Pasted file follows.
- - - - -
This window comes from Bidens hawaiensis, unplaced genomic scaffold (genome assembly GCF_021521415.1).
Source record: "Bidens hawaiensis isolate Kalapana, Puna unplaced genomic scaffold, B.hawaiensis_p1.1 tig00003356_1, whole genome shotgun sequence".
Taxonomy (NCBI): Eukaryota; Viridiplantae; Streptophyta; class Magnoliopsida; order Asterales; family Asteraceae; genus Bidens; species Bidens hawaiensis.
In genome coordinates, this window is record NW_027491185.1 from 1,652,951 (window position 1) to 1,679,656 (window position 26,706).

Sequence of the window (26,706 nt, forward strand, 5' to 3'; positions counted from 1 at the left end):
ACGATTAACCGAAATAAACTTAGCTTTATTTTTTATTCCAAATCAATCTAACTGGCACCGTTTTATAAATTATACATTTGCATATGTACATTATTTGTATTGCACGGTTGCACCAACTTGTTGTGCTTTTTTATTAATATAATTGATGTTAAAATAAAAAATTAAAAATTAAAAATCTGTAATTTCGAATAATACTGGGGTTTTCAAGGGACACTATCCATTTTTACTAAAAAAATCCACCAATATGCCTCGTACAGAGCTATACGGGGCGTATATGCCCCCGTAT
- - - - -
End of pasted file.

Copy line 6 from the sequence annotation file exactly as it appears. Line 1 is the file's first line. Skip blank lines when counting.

ACGATTAACCGAAATAAACTTAGCTTTATTTTTTATTCCAAATCAATCTAACTGGCACCGTTTTATAAATTATACATTTGCATATGTACATTATTTGTATTGCACGGTTGCACCAACTTGTTGTGCTTTTTTATTAATATAATTGATGTTAAAATAAAAAATTAAAAATTAAAAATCTGTAATTTCGAATAATACTGGGGTTTTCAAGGGACACTATCCATTTTTACTAAAAAAATCCACCAATATGCCTCGTACAGAGCTATACGGGGCGTATATGCCCCCGTAT